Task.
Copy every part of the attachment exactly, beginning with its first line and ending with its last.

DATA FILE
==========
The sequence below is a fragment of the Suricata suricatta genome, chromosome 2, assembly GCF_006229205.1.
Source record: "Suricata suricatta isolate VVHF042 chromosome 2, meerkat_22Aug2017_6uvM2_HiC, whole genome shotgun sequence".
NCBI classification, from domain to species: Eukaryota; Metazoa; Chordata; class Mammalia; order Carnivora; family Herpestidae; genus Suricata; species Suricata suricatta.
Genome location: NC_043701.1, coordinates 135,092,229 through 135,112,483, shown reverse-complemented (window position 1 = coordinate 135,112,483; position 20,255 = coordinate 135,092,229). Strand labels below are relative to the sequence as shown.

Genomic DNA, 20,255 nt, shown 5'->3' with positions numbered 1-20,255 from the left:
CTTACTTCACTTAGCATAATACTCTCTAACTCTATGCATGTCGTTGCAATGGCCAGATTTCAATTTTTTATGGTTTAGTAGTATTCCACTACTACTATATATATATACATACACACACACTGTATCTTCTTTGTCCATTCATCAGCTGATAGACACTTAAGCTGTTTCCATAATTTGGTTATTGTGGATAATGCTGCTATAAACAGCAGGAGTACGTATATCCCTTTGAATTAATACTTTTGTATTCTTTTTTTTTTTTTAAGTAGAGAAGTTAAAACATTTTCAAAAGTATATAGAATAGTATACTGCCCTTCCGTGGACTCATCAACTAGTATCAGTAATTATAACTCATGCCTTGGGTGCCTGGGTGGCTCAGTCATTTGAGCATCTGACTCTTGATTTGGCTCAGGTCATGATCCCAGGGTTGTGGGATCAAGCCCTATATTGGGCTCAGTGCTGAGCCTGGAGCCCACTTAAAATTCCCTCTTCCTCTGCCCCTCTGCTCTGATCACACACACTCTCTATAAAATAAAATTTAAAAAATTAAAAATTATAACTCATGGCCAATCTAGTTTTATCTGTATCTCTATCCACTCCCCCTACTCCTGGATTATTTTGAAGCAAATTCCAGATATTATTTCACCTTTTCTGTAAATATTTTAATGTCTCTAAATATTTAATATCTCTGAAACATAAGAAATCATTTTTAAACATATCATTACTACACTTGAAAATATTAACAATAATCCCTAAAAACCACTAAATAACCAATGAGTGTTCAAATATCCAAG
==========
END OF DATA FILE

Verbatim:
The sequence below is a fragment of the Suricata suricatta genome, chromosome 2, assembly GCF_006229205.1.
Source record: "Suricata suricatta isolate VVHF042 chromosome 2, meerkat_22Aug2017_6uvM2_HiC, whole genome shotgun sequence".
NCBI classification, from domain to species: Eukaryota; Metazoa; Chordata; class Mammalia; order Carnivora; family Herpestidae; genus Suricata; species Suricata suricatta.
Genome location: NC_043701.1, coordinates 135,092,229 through 135,112,483, shown reverse-complemented (window position 1 = coordinate 135,112,483; position 20,255 = coordinate 135,092,229). Strand labels below are relative to the sequence as shown.

Genomic DNA, 20,255 nt, shown 5'->3' with positions numbered 1-20,255 from the left:
CTTACTTCACTTAGCATAATACTCTCTAACTCTATGCATGTCGTTGCAATGGCCAGATTTCAATTTTTTATGGTTTAGTAGTATTCCACTACTACTATATATATATACATACACACACACTGTATCTTCTTTGTCCATTCATCAGCTGATAGACACTTAAGCTGTTTCCATAATTTGGTTATTGTGGATAATGCTGCTATAAACAGCAGGAGTACGTATATCCCTTTGAATTAATACTTTTGTATTCTTTTTTTTTTTTTAAGTAGAGAAGTTAAAACATTTTCAAAAGTATATAGAATAGTATACTGCCCTTCCGTGGACTCATCAACTAGTATCAGTAATTATAACTCATGCCTTGGGTGCCTGGGTGGCTCAGTCATTTGAGCATCTGACTCTTGATTTGGCTCAGGTCATGATCCCAGGGTTGTGGGATCAAGCCCTATATTGGGCTCAGTGCTGAGCCTGGAGCCCACTTAAAATTCCCTCTTCCTCTGCCCCTCTGCTCTGATCACACACACTCTCTATAAAATAAAATTTAAAAAATTAAAAATTATAACTCATGGCCAATCTAGTTTTATCTGTATCTCTATCCACTCCCCCTACTCCTGGATTATTTTGAAGCAAATTCCAGATATTATTTCACCTTTTCTGTAAATATTTTAATGTCTCTAAATATTTAATATCTCTGAAACATAAGAAATCATTTTTAAACATATCATTACTACACTTGAAAATATTAACAATAATCCCTAAAAACCACTAAATAACCAATGAGTGTTCAAATATCCAAG